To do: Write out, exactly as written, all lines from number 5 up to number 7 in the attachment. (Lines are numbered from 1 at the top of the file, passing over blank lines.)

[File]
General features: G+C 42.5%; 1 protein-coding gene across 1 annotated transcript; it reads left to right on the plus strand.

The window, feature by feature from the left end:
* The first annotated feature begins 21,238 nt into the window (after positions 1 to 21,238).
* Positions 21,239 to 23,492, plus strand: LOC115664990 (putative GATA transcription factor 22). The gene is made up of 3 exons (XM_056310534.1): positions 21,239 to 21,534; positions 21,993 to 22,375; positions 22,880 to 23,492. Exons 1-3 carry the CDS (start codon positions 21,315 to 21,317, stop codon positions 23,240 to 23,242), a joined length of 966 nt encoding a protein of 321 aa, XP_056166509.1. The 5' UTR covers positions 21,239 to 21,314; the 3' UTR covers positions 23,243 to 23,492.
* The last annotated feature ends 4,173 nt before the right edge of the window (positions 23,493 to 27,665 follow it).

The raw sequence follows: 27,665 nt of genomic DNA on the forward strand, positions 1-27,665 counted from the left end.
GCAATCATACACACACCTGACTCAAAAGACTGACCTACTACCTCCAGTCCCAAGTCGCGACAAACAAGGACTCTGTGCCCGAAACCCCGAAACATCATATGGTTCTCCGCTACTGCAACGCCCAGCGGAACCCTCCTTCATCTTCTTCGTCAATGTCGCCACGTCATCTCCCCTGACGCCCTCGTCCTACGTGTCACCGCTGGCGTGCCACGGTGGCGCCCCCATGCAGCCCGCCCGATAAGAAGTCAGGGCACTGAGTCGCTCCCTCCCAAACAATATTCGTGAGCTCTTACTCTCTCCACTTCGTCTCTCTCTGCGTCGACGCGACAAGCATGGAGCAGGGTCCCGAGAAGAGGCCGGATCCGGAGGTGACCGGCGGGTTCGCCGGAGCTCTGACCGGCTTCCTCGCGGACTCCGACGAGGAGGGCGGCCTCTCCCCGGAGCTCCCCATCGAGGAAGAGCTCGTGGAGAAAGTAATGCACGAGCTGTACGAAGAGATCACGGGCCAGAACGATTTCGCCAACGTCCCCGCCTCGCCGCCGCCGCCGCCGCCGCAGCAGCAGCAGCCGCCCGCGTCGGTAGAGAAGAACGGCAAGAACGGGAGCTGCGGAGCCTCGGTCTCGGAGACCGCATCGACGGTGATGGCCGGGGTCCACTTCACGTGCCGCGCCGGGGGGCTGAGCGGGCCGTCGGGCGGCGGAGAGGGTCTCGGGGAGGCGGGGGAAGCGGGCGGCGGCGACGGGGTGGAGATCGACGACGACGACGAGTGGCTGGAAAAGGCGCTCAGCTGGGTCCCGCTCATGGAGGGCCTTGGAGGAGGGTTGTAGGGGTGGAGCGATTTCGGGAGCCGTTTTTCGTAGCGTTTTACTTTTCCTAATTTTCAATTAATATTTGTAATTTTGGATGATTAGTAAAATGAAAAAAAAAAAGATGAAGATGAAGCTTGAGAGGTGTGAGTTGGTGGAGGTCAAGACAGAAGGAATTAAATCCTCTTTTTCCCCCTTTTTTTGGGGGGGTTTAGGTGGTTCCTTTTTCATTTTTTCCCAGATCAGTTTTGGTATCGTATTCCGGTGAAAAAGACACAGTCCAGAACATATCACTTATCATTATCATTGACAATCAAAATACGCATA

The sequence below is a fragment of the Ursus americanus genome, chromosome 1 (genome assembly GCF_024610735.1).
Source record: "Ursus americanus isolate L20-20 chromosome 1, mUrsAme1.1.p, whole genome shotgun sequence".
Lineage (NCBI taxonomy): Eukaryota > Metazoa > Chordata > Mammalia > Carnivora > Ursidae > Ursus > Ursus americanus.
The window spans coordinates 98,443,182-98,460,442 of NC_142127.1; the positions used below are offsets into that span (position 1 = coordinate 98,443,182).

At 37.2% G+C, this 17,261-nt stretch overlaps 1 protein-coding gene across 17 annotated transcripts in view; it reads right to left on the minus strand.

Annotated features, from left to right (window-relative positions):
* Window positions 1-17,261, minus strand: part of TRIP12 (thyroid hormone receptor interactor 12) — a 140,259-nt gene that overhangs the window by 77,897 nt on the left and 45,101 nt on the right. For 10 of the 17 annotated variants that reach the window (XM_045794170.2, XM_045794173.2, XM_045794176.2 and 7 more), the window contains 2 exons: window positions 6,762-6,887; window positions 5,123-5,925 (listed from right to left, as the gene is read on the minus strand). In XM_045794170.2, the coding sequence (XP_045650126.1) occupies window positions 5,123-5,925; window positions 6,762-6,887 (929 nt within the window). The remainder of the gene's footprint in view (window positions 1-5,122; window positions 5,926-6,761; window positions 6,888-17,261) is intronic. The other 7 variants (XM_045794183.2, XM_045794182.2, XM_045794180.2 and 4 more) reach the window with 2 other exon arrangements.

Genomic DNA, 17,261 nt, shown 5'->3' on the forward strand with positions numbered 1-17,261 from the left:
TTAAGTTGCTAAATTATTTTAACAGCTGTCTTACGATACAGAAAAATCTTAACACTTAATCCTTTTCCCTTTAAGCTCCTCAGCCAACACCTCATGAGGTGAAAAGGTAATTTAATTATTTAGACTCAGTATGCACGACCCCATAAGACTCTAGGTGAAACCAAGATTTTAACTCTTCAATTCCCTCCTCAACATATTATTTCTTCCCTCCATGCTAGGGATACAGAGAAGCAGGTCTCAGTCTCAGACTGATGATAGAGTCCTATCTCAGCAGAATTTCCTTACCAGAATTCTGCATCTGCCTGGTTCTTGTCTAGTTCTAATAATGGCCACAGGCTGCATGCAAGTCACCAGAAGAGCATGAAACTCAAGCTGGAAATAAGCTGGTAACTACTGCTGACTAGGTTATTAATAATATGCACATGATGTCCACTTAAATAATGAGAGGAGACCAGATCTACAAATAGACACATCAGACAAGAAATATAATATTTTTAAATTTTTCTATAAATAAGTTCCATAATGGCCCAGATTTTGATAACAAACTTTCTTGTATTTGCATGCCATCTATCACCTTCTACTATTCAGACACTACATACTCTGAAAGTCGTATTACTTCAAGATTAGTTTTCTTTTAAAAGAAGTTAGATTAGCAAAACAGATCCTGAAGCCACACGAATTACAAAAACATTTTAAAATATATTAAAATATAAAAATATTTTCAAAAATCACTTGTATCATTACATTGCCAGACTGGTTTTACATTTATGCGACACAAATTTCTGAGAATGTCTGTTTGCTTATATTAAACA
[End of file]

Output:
* The last annotated feature ends 4,173 nt before the right edge of the window (positions 23,493 to 27,665 follow it).

The raw sequence follows: 27,665 nt of genomic DNA on the forward strand, positions 1-27,665 counted from the left end.
GCAATCATACACACACCTGACTCAAAAGACTGACCTACTACCTCCAGTCCCAAGTCGCGACAAACAAGGACTCTGTGCCCGAAACCCCGAAACATCATATGGTTCTCCGCTACTGCAACGCCCAGCGGAACCCTCCTTCATCTTCTTCGTCAATGTCGCCACGTCATCTCCCCTGACGCCCTCGTCCTACGTGTCACCGCTGGCGTGCCACGGTGGCGCCCCCATGCAGCCCGCCCGATAAGAAGTCAGGGCACTGAGTCGCTCCCTCCCAAACAATATTCGTGAGCTCTTACTCTCTCCACTTCGTCTCTCTCTGCGTCGACGCGACAAGCATGGAGCAGGGTCCCGAGAAGAGGCCGGATCCGGAGGTGACCGGCGGGTTCGCCGGAGCTCTGACCGGCTTCCTCGCGGACTCCGACGAGGAGGGCGGCCTCTCCCCGGAGCTCCCCATCGAGGAAGAGCTCGTGGAGAAAGTAATGCACGAGCTGTACGAAGAGATCACGGGCCAGAACGATTTCGCCAACGTCCCCGCCTCGCCGCCGCCGCCGCCGCCGCAGCAGCAGCAGCCGCCCGCGTCGGTAGAGAAGAACGGCAAGAACGGGAGCTGCGGAGCCTCGGTCTCGGAGACCGCATCGACGGTGATGGCCGGGGTCCACTTCACGTGCCGCGCCGGGGGGCTGAGCGGGCCGTCGGGCGGCGGAGAGGGTCTCGGGGAGGCGGGGGAAGCGGGCGGCGGCGACGGGGTGGAGATCGACGACGACGACGAGTGGCTGGAAAAGGCGCTCAGCTGGGTCCCGCTCATGGAGGGCCTTGGAGGAGGGTTGTAGGGGTGGAGCGATTTCGGGAGCCGTTTTTCGTAGCGTTTTACTTTTCCTAATTTTCAATTAATATTTGTAATTTTGGATGATTAGTAAAATGAAAAAAAAAAAGATGAAGATGAAGCTTGAGAGGTGTGAGTTGGTGGAGGTCAAGACAGAAGGAATTAAATCCTCTTTTTCCCCCTTTTTTTGGGGGGGTTTAGGTGGTTCCTTTTTCATTTTTTCCCAGATCAGTTTTGGTATCGTATTCCGGTGAAAAAGACACAGTCCAGAACATATCACTTATCATTATCATTGACAATCAAAATACGCATA